Diagnosed bipolar after a major manic episode in 2007, Conor Bezane was a successful producer at MTV News who became an alcoholic while unemployed. His narrative of addiction and mental health are outlined in the book The Bipolar Addict: Drinks, Drugs, Delirium & Why Sober Is the New Cool, due out June 21. Here is an excerpt:

Chapter 1

January, 2012

I’m sitting in an alley in downtown Chicago at 3AM smoking crack with Rashaad, a homeless guy who, although we’ve just met, instinctively knows I’m gay. We’re chain-smoking Newports and drinking a super-size can of Earthquake malt liquor in between hits from his crack pipe. It’s below freezing out. Dumpsters all around. The stench of garbage. Graffiti on brick walls — tags, not pieces.

Rashaad admires my footwear — black Ted Baker London shoes. He wants me to step on his hand with all my might. He’s easily twenty years my senior, a Vietnam vet who readily confesses he enjoys pain. “Walk on me,” he commands. Not a suggestion, an order. I do it. I’ve always been a people pleaser.

“Have you ever kissed a black man before?”

“No,” I say. Without pause, he leans over and kisses me. I’m so high that I don’t hesitate to kiss him back.

As we’re swapping saliva, I can tell he’s an inexperienced kisser. He inserts his tongue deep in my mouth and moves it around, not delicately but aggressively. It’s a bad, sloppy kiss. Despite how awkward and unpleasurable the situation is, I let it go on for a good half minute, unable to find a polite way to extricate myself.

After the kiss, Rashaad invites himself over to my apartment. That’s where I draw the line. At least there’s some sanity left in me. I feign fatigue and leave shortly after. I never see him again.

*          *          *

I’ve been drinking every single day for the past five years. At this point, I’m rather certain I could outdrink Kill ’Em All–era James Hetfield of Metallica, a band whose consumption was so legendary in the ’80s that it earned the name Alcoholica. I’m also on seven different drugs for my bipolar disorder.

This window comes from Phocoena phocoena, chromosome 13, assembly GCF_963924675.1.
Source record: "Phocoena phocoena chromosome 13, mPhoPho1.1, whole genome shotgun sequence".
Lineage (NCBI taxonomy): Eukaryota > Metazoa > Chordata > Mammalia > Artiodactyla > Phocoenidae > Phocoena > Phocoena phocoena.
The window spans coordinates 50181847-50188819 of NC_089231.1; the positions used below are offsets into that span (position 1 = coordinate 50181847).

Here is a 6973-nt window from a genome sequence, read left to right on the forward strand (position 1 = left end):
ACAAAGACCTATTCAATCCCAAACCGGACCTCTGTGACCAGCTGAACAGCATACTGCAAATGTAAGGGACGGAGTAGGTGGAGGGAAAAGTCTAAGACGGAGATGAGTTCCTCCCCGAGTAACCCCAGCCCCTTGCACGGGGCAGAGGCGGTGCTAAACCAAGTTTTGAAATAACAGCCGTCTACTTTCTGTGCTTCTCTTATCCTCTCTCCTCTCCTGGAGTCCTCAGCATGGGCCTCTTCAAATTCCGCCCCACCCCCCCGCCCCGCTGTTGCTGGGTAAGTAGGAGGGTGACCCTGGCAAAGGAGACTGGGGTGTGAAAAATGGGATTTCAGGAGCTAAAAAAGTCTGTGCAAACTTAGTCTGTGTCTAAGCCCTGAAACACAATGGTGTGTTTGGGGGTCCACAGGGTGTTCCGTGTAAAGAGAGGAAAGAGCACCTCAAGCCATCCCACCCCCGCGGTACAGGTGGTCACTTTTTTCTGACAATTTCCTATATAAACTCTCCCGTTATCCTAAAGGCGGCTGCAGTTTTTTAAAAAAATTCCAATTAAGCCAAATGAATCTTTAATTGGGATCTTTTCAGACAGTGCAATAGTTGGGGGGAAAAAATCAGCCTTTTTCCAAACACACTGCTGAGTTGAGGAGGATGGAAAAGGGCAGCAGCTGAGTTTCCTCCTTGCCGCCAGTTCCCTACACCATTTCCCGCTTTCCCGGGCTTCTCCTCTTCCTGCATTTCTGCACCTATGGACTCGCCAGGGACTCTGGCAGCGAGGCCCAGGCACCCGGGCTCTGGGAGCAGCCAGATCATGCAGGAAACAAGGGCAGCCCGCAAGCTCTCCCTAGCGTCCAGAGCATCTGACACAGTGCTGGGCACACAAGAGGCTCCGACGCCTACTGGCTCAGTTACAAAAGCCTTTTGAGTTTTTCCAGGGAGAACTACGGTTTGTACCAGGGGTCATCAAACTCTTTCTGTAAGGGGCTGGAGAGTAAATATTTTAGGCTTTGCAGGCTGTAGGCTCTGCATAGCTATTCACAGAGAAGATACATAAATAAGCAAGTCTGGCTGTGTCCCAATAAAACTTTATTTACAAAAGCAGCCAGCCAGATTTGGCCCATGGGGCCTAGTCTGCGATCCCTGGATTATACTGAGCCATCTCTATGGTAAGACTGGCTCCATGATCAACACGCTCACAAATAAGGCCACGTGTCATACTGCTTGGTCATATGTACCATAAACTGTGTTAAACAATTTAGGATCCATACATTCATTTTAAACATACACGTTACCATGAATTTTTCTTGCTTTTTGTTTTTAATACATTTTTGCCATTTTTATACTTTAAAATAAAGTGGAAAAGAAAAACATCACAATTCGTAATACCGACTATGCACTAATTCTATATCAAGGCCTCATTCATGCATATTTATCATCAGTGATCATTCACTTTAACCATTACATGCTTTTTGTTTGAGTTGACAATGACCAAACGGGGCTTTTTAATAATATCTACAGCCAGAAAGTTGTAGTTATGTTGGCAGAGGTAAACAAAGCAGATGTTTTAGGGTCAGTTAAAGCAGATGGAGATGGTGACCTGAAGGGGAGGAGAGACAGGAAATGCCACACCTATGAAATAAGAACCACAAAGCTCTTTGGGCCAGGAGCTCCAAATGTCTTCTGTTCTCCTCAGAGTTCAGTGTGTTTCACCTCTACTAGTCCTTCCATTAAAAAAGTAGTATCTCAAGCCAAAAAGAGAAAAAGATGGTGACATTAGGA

My experience with recreational drugs is different from that of the normies (as those of us with mental illness often refer to the chemically stable members of society): Uppers bring me down and downers bring me up. That’s just how the drug-abusing experience is for me.

Mixing recreational drugs with prescription pills is dangerous. I know better. But I’m living dangerously and I don’t care. Getting high has replaced all the career goals that once drove me. It’s my daily purpose, and I don’t let anything get in my way.

I live in downtown Chicago in the upscale neighborhood of River North, where I moved in 2009 after getting laid off the year prior from my corporate-yet-creative job as a producer for MTV News in New York. In less than a year I’d spent all my severance on beer and wine and was forced to move back to the city where I grew up and where my parents still kept an apartment even though they’d retired to Hawaii. The apartment is riddled with artifacts from my childhood: family pictures, the same art that’s hung on the walls since my grade-school years, the same furniture since I left for college.

I’m lucky I have a place to go. In fact, I’m kind of a spoiled brat — my parents are subsidizing my life, with the caveat that it last only “until I find a full-time job.” The job hunting has taken a backseat to my drinking — I haven’t even submitted a resume since I moved back to Chicago three years ago — making me a career alcoholic living rent-free on Mom and Dad’s dime. Thanks to the Great Recession and the media industry’s subsequent nosedive, I have a ready-made excuse for being unemployed.

I’m drinking two six-packs or two bottles of wine every night. Sometimes I even go out late to scavenge for a third six-pack. The recycling bin on my floor of the building is perpetually chock-full of empty bottles of Blue Moon, my poison of choice.

I long for the mania that so often comes with being bipolar, and being drunk feels almost like it. Mania can be fun — at least for a short time. But after a few months, it can get downright scary. You hear and see things that aren’t there. Take the worst paranoia you’ve ever experienced, multiply it by a thousand, and you’re still not even close. When you’re manic, you’re in a fantasyland, but one that exudes only darkness.